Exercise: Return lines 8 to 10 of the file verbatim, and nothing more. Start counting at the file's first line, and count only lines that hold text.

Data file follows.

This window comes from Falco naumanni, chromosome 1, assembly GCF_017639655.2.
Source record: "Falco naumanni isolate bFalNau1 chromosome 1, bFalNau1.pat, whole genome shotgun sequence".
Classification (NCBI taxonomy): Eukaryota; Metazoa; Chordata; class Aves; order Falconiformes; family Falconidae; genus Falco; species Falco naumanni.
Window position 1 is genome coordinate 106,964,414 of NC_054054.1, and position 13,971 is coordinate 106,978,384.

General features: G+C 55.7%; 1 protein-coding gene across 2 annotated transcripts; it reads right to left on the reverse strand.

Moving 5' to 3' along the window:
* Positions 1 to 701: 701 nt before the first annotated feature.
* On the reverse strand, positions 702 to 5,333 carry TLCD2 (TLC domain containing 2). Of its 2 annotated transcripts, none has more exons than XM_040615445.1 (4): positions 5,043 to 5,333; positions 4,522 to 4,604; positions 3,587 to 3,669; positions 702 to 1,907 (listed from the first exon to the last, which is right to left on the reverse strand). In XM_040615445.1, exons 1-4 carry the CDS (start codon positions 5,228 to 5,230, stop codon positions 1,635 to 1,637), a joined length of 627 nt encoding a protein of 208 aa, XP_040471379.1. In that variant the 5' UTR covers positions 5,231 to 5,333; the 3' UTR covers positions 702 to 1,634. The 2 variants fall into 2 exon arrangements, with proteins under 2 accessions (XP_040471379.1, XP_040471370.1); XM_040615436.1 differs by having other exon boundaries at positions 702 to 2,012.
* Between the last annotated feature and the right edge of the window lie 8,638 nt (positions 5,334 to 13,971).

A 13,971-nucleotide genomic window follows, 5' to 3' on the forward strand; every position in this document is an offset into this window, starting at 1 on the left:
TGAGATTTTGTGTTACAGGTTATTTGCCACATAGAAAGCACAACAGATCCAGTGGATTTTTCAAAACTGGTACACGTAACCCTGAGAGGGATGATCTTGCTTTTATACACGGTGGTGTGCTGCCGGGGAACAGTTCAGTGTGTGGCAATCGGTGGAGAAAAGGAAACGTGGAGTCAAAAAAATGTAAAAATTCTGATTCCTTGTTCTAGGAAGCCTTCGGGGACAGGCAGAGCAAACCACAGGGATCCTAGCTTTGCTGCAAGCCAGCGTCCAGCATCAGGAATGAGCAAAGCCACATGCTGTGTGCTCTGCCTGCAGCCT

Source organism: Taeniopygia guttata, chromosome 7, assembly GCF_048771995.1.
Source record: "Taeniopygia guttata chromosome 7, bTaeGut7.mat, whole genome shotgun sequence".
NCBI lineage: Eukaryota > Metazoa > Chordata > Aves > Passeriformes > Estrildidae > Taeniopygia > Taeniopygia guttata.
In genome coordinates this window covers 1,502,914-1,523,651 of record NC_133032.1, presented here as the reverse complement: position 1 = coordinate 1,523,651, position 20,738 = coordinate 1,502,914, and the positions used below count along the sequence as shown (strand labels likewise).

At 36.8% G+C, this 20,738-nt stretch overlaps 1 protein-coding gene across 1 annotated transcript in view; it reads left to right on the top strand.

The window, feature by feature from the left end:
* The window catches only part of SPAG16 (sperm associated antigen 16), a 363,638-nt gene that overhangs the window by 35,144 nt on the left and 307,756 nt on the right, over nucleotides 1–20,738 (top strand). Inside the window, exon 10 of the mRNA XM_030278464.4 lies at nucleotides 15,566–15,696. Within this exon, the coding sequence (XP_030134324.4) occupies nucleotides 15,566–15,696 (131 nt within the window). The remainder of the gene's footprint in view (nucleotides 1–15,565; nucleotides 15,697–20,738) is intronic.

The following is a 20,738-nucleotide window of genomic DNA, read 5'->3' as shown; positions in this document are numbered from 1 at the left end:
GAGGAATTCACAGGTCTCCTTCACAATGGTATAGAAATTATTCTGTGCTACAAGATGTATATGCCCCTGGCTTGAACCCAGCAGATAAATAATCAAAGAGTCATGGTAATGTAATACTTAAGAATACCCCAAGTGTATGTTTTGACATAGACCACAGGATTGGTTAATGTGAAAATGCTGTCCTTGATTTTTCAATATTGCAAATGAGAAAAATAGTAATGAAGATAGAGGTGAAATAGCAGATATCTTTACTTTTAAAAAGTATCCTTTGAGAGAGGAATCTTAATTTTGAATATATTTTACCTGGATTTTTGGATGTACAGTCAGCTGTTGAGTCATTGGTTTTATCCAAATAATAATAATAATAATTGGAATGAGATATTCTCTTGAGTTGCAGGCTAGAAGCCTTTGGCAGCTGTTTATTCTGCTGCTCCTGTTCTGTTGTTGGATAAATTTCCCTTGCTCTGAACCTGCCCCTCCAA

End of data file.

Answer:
* On the reverse strand, positions 702 to 5,333 carry TLCD2 (TLC domain containing 2). Of its 2 annotated transcripts, none has more exons than XM_040615445.1 (4): positions 5,043 to 5,333; positions 4,522 to 4,604; positions 3,587 to 3,669; positions 702 to 1,907 (listed from the first exon to the last, which is right to left on the reverse strand). In XM_040615445.1, exons 1-4 carry the CDS (start codon positions 5,228 to 5,230, stop codon positions 1,635 to 1,637), a joined length of 627 nt encoding a protein of 208 aa, XP_040471379.1. In that variant the 5' UTR covers positions 5,231 to 5,333; the 3' UTR covers positions 702 to 1,634. The 2 variants fall into 2 exon arrangements, with proteins under 2 accessions (XP_040471379.1, XP_040471370.1); XM_040615436.1 differs by having other exon boundaries at positions 702 to 2,012.
* Between the last annotated feature and the right edge of the window lie 8,638 nt (positions 5,334 to 13,971).

A 13,971-nucleotide genomic window follows, 5' to 3' on the forward strand; every position in this document is an offset into this window, starting at 1 on the left: